Office security can be broken down into two main areas: 1) protecting your office and employees from vandalism, theft, and personal attacks; and 2) protecting your office from corporate sabotage, both from inside the company and out. The first area deals more with the actual office itself—its layout, the use of security guards, alarm systems, and so on. The second area is primarily concerned with protecting a firm's intellectual property through the introduction and utilization of such measures as shredders, computer security, and employee surveillance.
PHYSICAL SECURITY: PROTECTING THE OFFICE AND EMPLOYEES
Office security is an issue for every business, no matter the size. There are many steps that can be taken to improve security, many of which require relatively inexpensive outlays. To find out what is best for his or her company, a small business owner should hire a security consultant to visit the business premises and conduct a thorough security analysis. This review can identify weak spots and provide a clear plan for upgrading security.
The best place to start when examining office security is the physical layout of the office itself, or the layout of the larger building of which the office is a part. Office design should stress wide, open areas with clear sight lines. Hallways and offices should be open and have no nooks or crannies where an intruder could hide in the shadows. All areas should be well lit, especially after hours when employees might be working alone or in small groups. Mirrors in stairwells and inside and outside of elevators allow employees to see around corners or past obstructions.
Doors and windows are the most obvious access points to an office and should be secure. Avoid double doors because they are easily hinged open. Ideally, entranceway doors—particularly those used for deliveries, etc.—should be steel, or steel-sheathed. This helps with security and also aids in fire prevention. Door hinges should face inward whenever possible; use non-removable pins and screws if it is not possible. Simply upgrading hinges and door locks is one of the cheapest and most effective security steps a business can take. Deadbolt locks are best, whether they are electronically controlled or manual in nature. Combination locks on washrooms and other common areas are also an excellent option. Employees don't have to carry keys and the combination can be changed frequently. All windows should use key locks, and windows near the ground level or fire escapes should have steel bars or lockable gates that meet local fire codes.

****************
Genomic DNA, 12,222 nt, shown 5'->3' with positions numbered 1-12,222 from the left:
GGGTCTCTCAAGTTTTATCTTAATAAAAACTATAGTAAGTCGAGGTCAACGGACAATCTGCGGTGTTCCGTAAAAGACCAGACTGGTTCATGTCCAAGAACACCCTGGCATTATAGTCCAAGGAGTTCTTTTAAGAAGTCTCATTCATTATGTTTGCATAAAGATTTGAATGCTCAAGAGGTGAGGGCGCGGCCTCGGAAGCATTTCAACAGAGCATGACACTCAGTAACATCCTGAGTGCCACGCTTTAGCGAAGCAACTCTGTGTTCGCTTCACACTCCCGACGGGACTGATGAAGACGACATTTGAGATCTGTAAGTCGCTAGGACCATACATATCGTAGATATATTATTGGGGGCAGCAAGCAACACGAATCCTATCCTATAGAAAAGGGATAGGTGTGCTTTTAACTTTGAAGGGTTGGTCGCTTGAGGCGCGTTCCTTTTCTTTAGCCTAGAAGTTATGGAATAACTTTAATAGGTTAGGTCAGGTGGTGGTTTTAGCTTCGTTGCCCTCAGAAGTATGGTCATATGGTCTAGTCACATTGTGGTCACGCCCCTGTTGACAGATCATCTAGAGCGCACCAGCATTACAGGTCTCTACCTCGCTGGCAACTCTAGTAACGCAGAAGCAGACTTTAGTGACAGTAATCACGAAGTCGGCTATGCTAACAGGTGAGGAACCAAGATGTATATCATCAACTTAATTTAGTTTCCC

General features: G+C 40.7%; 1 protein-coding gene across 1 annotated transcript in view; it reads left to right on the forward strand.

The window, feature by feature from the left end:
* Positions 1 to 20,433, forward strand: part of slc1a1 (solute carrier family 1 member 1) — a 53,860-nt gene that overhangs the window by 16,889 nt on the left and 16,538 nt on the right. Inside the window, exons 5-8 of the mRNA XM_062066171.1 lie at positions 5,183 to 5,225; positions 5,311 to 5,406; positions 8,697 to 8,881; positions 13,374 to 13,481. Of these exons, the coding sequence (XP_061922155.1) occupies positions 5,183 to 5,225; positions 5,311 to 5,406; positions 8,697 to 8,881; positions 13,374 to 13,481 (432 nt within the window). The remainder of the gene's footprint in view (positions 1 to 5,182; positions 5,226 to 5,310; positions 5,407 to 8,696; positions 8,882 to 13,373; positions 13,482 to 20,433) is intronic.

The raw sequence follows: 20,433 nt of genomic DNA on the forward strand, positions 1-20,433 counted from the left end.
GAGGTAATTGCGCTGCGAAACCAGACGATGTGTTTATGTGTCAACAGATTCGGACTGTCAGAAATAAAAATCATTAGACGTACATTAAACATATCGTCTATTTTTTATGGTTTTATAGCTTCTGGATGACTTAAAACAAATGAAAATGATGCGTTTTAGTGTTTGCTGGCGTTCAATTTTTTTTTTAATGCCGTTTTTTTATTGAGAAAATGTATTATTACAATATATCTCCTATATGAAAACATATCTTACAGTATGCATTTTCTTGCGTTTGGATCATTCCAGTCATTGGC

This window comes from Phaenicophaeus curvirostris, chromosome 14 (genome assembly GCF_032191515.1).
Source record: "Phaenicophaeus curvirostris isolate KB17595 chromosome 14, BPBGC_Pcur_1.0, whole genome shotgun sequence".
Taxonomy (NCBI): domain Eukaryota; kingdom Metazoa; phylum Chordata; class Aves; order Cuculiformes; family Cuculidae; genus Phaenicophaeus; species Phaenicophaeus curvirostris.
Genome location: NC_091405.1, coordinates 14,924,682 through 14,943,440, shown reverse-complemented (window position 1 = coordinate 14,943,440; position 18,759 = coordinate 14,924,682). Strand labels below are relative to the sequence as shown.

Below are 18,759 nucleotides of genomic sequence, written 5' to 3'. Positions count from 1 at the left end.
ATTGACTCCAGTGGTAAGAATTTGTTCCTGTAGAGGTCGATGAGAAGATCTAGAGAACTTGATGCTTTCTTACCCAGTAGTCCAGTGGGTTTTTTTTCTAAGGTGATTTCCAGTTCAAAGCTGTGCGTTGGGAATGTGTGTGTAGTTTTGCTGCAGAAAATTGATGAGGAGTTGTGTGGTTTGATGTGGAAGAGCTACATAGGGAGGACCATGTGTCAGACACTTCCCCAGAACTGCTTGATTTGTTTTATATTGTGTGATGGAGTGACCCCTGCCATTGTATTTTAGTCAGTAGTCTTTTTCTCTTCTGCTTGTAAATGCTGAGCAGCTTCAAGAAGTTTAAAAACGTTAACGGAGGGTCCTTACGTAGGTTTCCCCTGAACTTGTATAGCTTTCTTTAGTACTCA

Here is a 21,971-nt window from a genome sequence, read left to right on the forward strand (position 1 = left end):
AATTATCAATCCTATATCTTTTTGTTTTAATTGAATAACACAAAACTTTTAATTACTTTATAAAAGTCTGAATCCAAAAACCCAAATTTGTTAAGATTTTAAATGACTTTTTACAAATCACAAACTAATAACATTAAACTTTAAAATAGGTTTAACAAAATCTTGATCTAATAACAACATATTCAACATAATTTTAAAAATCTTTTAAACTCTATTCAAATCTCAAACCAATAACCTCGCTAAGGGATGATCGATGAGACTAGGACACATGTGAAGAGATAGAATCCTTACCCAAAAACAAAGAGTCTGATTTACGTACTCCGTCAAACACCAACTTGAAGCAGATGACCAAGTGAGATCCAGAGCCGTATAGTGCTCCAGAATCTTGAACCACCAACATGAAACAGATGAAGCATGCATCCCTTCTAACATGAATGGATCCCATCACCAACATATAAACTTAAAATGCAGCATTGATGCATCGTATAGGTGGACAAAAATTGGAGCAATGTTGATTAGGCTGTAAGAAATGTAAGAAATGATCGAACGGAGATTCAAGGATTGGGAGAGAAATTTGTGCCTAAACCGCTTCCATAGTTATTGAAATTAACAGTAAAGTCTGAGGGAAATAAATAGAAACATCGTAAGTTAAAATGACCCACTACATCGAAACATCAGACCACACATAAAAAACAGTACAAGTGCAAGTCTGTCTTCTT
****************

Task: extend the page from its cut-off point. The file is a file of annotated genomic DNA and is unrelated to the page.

INCREASED USE OF ELECTRONICS
Improvements in electronics, computers, and other high-tech security features have given business owners new tools to fight crime in recent years. Perhaps the most common electronic tools are closed-circuit surveillance systems and access-control systems.
Closed-circuit surveillance systems use television cameras to monitor specific areas of a company's workspace. Signals from the cameras are fed back to a central monitoring post, where a security guard or company employee watches for signs of abnormal activity. These systems are effective both during business hours and after hours. But while video technologies can be an effective deterrent and investigative tool, a closed-circuit system only works as well as the people monitoring it. The guard or employee must give the video monitors his or her complete attention.
Access-control systems start with establishing "point of control" access over an office. That means that all tenants and guests are routed through a control area before admittance is authorized. The control point can be as low-tech as a sign-in sheet or as high-tech as an elaborate system to scan the fingerprints or retinas of visitors (most security experts understandably cite the former as an inadequate measure, in and of itself). Most common is the use of access cards, or "swipe" cards. These cards are electronic "keys"—the user passes a part of the card through an electronic reader stationed outside a door, and, if the person is authorized to enter, the door is unlocked. Newer versions of the swipe cards include video imaging. A central computer stores a photo of the employee and as much pertinent information as the company desires, including work hours, emergency contact numbers, license plate numbers and make of car, and other information. Electronic cards are preferable to metal keys because an electronic key can be deactivated at a moment's notice if an employee is fired or deemed a security risk. If metal keys are used, every lock in the building has to be replaced if a security breach is suspected.
Other electronic systems that are being used by security-conscious firms include tiny hidden cameras, panic buttons that summon security when pressed, and electronic door chimes that make it easy to tell when someone has entered a workspace. The tiny cameras are perhaps the most popular innovation. They are small enough to be hidden in a clock face or a heating vent, yet provide a powerful tool for monitoring employees in areas where employee theft is suspected. Use of the cameras only works if their existence is kept a secret from the employees that are under suspicion.